Wednesday, 29 May 2013

Russia weapons transfer could bring war, Likud MK says

Tzachi Hanegbi warns that S-300 missiles in Syrian hands may embolden Hezbollah; Russian UN envoy urges Israel to keep calm

If Russia completes the sale of sophisticated S-300 missile defense systems to Syria, it could plunge the Middle East into regional war, Likud MK Tzachi Hanegbi said Wednesday.

Speaking to Israel Radio, Hanegbi cautioned that a war would be the last thing Russia would be interested in, adding that the weapons could also aggravate provocative actions against Israel from the Lebanese militia Hezbollah.

Acknowledging the truth of Russian claims that the weapons deal had been made years ago and that the issue was the implementation of the agreement, the Likud MK posited that the move could be seen as Russia’s attempt to ensure its standing and influence in the country in the future.

Hanegbi is a former chairman of the influential Knesset Foreign Affairs and Defense Committee.

His remarks came just a day after both Defense Minister Moshe Ya’alon and Minister of Intelligence Yuval Steinitz criticized Russia’s decision to go ahead with the deal.

Using unusually harsh language, Steinitz said the decision was “odd” and “totally wrong” on moral and strategic grounds.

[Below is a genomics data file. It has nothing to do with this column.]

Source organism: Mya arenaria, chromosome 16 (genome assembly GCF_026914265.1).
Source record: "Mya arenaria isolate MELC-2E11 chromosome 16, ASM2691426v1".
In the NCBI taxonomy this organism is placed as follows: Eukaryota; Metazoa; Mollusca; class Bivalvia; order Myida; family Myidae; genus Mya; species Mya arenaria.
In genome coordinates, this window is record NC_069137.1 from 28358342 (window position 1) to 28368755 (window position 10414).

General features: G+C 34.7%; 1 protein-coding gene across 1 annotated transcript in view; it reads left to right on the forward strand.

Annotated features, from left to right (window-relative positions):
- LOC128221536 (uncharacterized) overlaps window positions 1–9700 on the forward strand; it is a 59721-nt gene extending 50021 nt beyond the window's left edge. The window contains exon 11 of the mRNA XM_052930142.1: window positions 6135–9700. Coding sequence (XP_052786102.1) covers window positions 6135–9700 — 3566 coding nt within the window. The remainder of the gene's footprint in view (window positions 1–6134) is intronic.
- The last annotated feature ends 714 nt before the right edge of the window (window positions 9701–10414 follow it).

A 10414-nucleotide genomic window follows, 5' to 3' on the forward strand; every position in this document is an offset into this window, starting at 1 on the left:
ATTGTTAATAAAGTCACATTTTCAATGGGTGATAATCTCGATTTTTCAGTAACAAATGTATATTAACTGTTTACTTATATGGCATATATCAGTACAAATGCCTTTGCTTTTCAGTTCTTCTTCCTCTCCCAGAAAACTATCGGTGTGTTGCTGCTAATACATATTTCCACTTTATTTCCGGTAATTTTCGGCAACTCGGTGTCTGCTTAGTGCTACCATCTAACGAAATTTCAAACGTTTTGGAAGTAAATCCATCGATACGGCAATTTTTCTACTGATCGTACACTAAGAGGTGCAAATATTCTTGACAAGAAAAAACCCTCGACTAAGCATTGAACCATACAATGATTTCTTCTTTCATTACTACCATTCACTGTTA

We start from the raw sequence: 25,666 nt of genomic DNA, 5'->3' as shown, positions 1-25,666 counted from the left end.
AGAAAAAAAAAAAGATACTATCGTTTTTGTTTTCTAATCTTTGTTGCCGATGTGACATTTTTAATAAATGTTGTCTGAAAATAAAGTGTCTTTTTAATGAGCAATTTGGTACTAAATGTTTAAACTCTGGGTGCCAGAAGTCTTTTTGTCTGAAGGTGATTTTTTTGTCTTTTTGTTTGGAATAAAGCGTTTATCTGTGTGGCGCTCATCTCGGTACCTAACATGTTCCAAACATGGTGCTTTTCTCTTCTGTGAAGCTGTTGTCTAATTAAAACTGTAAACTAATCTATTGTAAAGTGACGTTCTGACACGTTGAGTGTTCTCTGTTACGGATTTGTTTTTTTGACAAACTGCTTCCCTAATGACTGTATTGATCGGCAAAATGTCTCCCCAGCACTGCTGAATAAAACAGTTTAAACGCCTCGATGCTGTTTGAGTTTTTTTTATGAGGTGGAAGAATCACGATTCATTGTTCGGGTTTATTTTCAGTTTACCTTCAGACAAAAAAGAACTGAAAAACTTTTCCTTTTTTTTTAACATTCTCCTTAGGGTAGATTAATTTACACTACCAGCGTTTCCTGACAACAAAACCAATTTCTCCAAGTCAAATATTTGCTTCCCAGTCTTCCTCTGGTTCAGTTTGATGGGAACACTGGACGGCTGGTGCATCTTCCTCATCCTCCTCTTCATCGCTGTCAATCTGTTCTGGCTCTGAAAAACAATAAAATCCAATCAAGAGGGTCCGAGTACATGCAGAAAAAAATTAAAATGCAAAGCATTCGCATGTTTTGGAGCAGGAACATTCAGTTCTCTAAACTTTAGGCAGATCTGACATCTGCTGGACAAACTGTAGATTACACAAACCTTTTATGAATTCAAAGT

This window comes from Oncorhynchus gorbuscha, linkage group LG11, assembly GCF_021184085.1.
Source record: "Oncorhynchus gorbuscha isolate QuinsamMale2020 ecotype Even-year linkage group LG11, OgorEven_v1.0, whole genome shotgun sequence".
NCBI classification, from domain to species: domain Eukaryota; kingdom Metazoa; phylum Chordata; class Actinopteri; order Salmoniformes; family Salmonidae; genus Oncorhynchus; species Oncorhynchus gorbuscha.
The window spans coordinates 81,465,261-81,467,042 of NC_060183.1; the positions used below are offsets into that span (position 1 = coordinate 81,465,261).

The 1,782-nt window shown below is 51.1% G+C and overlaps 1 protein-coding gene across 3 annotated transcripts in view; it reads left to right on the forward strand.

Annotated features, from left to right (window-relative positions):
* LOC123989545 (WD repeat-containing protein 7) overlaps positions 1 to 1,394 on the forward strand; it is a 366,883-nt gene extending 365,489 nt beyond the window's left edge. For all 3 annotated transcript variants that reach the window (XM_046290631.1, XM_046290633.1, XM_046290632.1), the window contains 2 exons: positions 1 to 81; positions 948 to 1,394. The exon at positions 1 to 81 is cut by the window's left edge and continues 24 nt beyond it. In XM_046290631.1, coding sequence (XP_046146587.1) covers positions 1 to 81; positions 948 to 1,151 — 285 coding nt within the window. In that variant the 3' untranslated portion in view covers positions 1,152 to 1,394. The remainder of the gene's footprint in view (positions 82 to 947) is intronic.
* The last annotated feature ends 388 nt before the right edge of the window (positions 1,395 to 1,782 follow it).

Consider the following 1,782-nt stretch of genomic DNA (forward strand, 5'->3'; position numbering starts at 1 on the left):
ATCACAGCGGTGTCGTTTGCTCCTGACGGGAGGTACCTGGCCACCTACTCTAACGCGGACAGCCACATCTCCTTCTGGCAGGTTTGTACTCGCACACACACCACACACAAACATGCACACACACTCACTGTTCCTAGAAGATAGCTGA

“The missiles are a threat,” Ya’alon said, adding that at the moment the deal was moving at a slow pace. “Let’s hope it doesn’t happen. But if it does, we’ll know what to do.”

On Tuesday night, the Russian ambassador to the United Nations said that the sale of the weapons was not the start of an arms race and recommended Israel stay calm over the deal.

In an interview with CNN, Vitaly Churkin suggested that Israel consider the risks involved in taking action against the missile delivery.

“The Israelis will keep a cool head and refrain from reckless actions,” he said, adding that in the past Russia has responded to Israeli concerns about advanced weapons shipments falling into the wrong hands by guaranteeing that the arms only go to their intended destinations and not to third parties.

Earlier this month, Netanyahu and officials including Deputy Foreign Minister Ze’ev Elkin flew to Russia to dissuade Putin from going ahead with the deal.

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